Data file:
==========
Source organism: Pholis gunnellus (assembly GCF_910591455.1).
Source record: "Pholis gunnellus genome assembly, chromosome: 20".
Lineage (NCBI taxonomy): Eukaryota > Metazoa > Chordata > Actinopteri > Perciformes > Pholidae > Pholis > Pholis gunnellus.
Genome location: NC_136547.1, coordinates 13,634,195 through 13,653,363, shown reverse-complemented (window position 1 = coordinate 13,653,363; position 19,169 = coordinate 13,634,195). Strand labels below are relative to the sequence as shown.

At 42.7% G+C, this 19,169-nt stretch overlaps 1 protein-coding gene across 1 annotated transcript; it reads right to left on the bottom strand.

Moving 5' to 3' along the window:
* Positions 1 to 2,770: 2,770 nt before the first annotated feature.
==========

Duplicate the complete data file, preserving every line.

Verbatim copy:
Source organism: Pholis gunnellus (assembly GCF_910591455.1).
Source record: "Pholis gunnellus genome assembly, chromosome: 20".
Lineage (NCBI taxonomy): Eukaryota > Metazoa > Chordata > Actinopteri > Perciformes > Pholidae > Pholis > Pholis gunnellus.
Genome location: NC_136547.1, coordinates 13,634,195 through 13,653,363, shown reverse-complemented (window position 1 = coordinate 13,653,363; position 19,169 = coordinate 13,634,195). Strand labels below are relative to the sequence as shown.

At 42.7% G+C, this 19,169-nt stretch overlaps 1 protein-coding gene across 1 annotated transcript; it reads right to left on the bottom strand.

Moving 5' to 3' along the window:
* Positions 1 to 2,770: 2,770 nt before the first annotated feature.